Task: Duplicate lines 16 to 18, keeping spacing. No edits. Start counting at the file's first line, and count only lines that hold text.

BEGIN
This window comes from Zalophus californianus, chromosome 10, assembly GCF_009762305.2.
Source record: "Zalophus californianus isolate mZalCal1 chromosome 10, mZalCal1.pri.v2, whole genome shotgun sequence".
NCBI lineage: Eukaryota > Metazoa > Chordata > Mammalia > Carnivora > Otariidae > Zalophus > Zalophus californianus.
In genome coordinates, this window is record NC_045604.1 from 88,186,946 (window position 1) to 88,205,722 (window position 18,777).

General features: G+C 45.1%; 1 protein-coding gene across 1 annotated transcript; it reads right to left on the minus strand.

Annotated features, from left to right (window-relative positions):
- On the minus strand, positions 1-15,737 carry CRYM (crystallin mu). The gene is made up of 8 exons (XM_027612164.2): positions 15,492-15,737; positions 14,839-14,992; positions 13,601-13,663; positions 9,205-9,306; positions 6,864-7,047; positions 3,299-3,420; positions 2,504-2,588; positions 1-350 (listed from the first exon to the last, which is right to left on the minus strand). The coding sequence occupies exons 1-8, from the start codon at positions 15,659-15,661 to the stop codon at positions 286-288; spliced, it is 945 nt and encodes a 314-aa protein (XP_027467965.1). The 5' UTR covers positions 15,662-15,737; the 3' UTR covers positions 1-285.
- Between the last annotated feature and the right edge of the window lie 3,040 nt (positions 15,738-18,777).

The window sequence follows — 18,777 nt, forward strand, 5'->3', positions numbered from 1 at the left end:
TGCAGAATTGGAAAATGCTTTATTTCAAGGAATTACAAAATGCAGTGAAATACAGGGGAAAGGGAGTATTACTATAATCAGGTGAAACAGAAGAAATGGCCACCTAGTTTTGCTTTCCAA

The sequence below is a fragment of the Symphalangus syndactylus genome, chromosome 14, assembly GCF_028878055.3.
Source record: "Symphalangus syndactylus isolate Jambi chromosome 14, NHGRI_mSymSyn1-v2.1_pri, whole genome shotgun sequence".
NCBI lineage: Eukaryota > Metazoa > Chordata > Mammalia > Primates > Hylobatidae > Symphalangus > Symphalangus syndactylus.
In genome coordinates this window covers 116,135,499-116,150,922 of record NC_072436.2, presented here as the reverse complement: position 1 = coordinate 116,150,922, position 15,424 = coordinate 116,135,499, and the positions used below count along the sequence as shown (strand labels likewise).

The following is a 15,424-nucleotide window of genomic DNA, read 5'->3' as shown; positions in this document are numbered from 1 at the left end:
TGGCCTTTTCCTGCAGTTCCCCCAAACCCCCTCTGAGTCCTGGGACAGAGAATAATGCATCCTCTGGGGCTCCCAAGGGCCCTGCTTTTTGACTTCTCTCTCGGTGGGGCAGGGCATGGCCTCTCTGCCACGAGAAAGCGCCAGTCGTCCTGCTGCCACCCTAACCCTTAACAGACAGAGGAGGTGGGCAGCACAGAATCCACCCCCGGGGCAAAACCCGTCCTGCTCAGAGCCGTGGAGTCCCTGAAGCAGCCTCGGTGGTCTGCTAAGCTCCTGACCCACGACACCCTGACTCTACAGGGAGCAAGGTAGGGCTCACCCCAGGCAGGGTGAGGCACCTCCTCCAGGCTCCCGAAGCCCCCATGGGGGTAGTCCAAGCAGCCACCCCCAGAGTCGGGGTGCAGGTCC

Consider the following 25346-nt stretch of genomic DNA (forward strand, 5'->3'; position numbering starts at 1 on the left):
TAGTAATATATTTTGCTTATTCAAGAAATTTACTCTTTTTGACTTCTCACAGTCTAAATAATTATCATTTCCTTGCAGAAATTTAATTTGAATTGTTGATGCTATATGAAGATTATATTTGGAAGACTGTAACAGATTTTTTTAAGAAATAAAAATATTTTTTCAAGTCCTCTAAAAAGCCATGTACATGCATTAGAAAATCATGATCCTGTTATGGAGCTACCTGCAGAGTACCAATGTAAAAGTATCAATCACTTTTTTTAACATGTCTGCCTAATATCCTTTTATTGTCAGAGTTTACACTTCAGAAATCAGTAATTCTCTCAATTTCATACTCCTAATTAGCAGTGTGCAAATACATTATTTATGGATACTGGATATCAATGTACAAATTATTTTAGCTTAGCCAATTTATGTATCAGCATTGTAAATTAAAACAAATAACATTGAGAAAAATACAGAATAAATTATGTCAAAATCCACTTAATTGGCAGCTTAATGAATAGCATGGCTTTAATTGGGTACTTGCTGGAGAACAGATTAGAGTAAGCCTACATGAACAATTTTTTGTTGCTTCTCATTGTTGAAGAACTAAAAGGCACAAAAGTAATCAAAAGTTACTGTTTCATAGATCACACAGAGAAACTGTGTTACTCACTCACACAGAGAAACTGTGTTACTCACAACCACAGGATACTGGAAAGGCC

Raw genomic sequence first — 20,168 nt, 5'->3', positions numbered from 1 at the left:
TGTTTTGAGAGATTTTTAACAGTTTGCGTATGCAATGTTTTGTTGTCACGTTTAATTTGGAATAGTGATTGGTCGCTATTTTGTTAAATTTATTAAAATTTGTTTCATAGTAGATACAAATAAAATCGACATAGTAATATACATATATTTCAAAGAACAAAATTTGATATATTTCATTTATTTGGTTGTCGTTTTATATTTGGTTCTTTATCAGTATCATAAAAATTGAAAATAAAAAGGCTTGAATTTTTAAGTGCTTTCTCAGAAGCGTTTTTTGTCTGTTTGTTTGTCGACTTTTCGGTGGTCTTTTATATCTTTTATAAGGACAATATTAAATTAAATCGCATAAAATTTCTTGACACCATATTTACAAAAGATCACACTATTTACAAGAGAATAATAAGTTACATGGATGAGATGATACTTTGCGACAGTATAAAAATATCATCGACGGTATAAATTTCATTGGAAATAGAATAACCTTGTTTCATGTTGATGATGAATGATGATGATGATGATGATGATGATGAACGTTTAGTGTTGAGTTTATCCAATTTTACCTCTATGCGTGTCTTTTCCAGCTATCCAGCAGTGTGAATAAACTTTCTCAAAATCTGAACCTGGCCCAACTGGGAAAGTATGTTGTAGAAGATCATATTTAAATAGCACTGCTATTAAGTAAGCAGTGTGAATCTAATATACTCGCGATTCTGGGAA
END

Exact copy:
TGGCCTTTTCCTGCAGTTCCCCCAAACCCCCTCTGAGTCCTGGGACAGAGAATAATGCATCCTCTGGGGCTCCCAAGGGCCCTGCTTTTTGACTTCTCTCTCGGTGGGGCAGGGCATGGCCTCTCTGCCACGAGAAAGCGCCAGTCGTCCTGCTGCCACCCTAACCCTTAACAGACAGAGGAGGTGGGCAGCACAGAATCCACCCCCGGGGCAAAACCCGTCCTGCTCAGAGCCGTGGAGTCCCTGAAGCAGCCTCGGTGGTCTGCTAAGCTCCTGACCCACGACACCCTGACTCTACAGGGAGCAAGGTAGGGCTCACCCCAGGCAGGGTGAGGCACCTCCTCCAGGCTCCCGAAGCCCCCATGGGGGTAGTCCAAGCAGCCACCCCCAGAGTCGGGGTGCAGGTCC

Consider the following 25346-nt stretch of genomic DNA (forward strand, 5'->3'; position numbering starts at 1 on the left):
TAGTAATATATTTTGCTTATTCAAGAAATTTACTCTTTTTGACTTCTCACAGTCTAAATAATTATCATTTCCTTGCAGAAATTTAATTTGAATTGTTGATGCTATATGAAGATTATATTTGGAAGACTGTAACAGATTTTTTTAAGAAATAAAAATATTTTTTCAAGTCCTCTAAAAAGCCATGTACATGCATTAGAAAATCATGATCCTGTTATGGAGCTACCTGCAGAGTACCAATGTAAAAGTATCAATCACTTTTTTTAACATGTCTGCCTAATATCCTTTTATTGTCAGAGTTTACACTTCAGAAATCAGTAATTCTCTCAATTTCATACTCCTAATTAGCAGTGTGCAAATACATTATTTATGGATACTGGATATCAATGTACAAATTATTTTAGCTTAGCCAATTTATGTATCAGCATTGTAAATTAAAACAAATAACATTGAGAAAAATACAGAATAAATTATGTCAAAATCCACTTAATTGGCAGCTTAATGAATAGCATGGCTTTAATTGGGTACTTGCTGGAGAACAGATTAGAGTAAGCCTACATGAACAATTTTTTGTTGCTTCTCATTGTTGAAGAACTAAAAGGCACAAAAGTAATCAAAAGTTACTGTTTCATAGATCACACAGAGAAACTGTGTTACTCACTCACACAGAGAAACTGTGTTACTCACAACCACAGGATACTGGAAAGGCC